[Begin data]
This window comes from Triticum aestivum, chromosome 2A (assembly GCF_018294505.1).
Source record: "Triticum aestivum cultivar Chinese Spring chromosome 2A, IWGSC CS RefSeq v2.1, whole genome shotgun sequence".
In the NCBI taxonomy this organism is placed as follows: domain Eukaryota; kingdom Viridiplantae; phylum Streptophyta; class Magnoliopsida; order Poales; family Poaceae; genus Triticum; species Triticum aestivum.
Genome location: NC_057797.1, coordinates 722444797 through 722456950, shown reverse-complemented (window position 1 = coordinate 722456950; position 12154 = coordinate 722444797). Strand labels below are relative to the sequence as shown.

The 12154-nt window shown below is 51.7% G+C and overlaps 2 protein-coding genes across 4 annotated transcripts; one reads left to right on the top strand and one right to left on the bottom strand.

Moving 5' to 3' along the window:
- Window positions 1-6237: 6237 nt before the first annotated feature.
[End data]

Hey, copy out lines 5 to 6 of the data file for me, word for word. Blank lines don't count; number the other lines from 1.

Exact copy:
The 12154-nt window shown below is 51.7% G+C and overlaps 2 protein-coding genes across 4 annotated transcripts; one reads left to right on the top strand and one right to left on the bottom strand.

Moving 5' to 3' along the window: